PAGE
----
Our previous research has investigated the problem of counterfeit parts in the defense supply chain using enterprise simulation. This approach has allowed testing of different anti-counterfeiting policies in this extended enterprise in which adaptive behavior can cause unintended secondary effects. Policies include supplier qualification, increased test and evaluation, planned sub-system design refreshes, lifetime buys of obsolete components, system design considerations for selection of reliable suppliers, and restrictions on export of electronic waste. In this paper, we extend this model to consider the threat from counterfeit parts in the context of a transformed enterprise using an open and collaborative supply chain that can enable new protocols for addressing counterfeits. Such protocols include supplier reliability ratings, supplier visibility through tiers, and lifecycle part tracking. The paper addresses how this open and collaborative supply chain is modeled using enterprise simulation. The model combines agent-based modeling for networked relationships and supply chain actor behaviors with system dynamics models for exogenous phenomena that affect the extended supply chain enterprise (e.g., technology progression and recycling market behavior). Then it addresses how policies and protocols for anti-counterfeiting are modeled and demonstrates example of policies and their effectiveness. We conclude with discussion on potential obstacles to the transformation from the current supply chain to the open and collaborative supply chain enterprise.
Counterfeit parts, Enterprise simulation, Open collaborative supply chain enterprise
Considering the ideas of the Physical Internet (PI) this paper summarizes researched and engineered core elements of small load containers being essential for the implementation of small loads distribution systems.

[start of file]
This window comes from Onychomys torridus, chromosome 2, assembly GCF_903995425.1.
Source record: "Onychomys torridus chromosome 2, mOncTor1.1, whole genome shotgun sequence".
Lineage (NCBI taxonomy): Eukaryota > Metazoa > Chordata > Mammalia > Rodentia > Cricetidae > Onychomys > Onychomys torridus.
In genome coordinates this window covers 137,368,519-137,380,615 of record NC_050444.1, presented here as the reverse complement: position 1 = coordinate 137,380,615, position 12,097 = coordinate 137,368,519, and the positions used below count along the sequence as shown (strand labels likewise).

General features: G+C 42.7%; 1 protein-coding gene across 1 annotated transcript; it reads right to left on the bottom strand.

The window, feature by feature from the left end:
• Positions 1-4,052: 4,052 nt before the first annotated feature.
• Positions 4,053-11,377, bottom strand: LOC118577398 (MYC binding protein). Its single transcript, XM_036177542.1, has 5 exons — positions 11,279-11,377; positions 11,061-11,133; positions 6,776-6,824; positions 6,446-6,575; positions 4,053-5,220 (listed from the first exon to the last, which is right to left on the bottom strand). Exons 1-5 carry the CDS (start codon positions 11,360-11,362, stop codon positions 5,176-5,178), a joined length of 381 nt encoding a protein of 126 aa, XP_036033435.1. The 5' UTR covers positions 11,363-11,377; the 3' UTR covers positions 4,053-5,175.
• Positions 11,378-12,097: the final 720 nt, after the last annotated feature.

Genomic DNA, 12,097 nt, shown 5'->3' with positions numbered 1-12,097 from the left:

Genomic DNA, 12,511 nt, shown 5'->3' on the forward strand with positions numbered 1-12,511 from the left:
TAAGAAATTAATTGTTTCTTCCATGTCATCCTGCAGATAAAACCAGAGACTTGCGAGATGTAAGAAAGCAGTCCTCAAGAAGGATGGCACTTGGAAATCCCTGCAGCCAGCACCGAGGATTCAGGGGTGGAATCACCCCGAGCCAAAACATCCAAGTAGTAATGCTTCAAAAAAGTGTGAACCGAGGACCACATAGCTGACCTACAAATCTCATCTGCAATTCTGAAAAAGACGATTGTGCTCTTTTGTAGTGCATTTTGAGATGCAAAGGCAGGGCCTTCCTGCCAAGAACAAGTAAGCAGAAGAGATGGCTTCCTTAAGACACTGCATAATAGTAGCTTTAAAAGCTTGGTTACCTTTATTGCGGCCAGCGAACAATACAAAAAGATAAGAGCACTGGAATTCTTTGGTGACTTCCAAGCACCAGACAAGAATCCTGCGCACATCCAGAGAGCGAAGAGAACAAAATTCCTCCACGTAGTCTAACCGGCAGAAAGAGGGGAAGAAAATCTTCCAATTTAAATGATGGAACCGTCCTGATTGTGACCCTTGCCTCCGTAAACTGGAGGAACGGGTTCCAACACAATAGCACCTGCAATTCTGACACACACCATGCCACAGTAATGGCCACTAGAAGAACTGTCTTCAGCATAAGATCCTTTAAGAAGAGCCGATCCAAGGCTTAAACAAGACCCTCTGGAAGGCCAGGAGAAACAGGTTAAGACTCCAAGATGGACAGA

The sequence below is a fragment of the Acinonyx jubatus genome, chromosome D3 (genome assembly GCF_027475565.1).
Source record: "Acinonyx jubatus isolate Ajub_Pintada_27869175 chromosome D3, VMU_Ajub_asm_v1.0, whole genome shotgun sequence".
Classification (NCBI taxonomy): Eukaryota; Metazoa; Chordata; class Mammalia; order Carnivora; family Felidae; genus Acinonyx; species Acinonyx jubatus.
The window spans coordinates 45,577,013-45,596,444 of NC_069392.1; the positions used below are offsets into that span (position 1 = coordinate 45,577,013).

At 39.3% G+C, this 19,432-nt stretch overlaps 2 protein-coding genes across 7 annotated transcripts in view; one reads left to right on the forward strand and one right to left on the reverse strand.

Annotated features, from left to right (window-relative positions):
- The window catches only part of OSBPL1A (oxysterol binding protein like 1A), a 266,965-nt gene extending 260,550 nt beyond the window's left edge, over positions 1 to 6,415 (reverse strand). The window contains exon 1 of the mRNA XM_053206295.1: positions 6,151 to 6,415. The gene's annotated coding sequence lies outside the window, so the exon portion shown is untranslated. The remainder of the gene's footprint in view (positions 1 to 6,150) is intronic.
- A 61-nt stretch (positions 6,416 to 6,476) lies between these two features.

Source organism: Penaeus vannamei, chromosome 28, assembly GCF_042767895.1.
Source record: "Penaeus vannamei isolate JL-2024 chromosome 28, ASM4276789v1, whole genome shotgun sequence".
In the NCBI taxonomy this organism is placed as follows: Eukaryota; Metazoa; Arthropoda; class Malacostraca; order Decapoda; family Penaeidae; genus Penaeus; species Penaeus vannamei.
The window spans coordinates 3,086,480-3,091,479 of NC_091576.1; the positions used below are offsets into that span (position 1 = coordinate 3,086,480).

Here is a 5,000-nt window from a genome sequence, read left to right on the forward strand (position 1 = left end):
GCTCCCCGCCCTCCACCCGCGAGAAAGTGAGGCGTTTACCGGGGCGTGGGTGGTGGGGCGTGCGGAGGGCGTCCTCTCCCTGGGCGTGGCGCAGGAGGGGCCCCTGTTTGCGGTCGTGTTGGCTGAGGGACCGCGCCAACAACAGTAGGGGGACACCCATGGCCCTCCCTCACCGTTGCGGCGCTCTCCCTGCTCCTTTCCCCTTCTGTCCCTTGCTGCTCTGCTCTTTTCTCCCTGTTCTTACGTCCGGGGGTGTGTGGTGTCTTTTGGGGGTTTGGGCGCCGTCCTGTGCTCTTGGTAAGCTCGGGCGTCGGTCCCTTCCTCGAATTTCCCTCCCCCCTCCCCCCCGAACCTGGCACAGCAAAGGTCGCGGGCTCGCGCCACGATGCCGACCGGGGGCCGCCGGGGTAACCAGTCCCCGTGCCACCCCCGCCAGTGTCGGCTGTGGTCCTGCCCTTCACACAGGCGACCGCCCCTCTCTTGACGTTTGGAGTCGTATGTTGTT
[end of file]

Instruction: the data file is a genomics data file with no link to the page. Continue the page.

In general the European freight market can be characterized by rising transport needs coupled with a shortage of resources. Increasing customers service awareness, pluralization of life forms and ongoing developments in the e-commerce area are growing the amount of transports in general and in the fields of small loads (packages, unit loads or luggage) especially.
These actual trends require new service portfolios in the small loads market. In order to align environmental needs to the hitherto relatively inflexible systems of customer deliveries new approaches outside the current paradigm are demanded. The Austrian smartBOX project allows a new framing of the small goods transportation by the conception of an intelligent and holistic approach, considering the ideas of PI and aligning those to the needs of the future.
Thematic outline and research approach to the smartBOX developments:
Description of the paper content:
The designed business process concept and the technical equipment for the new smartBOX system follow ideas and aims which are specifically subject to PI principles. The paper illustrates how the smartBOX concept is leading to “small loads mobility 4.0”.
The main targets of traffic reduction and of increase of truck fill rates are realized by execution of asset sharing. The main idea is to distribute all kind of small goods and in particular packages, small unit loads and luggage via a service provider open network, allowing transport quantities to be bundled at all transport steps in order to make the flows of goods economically, ecologically and socially more efficient as well as more sustainable. Furthermore, a so called hyper system is designed to centrally host all relevant transport data within a protected but open data cube.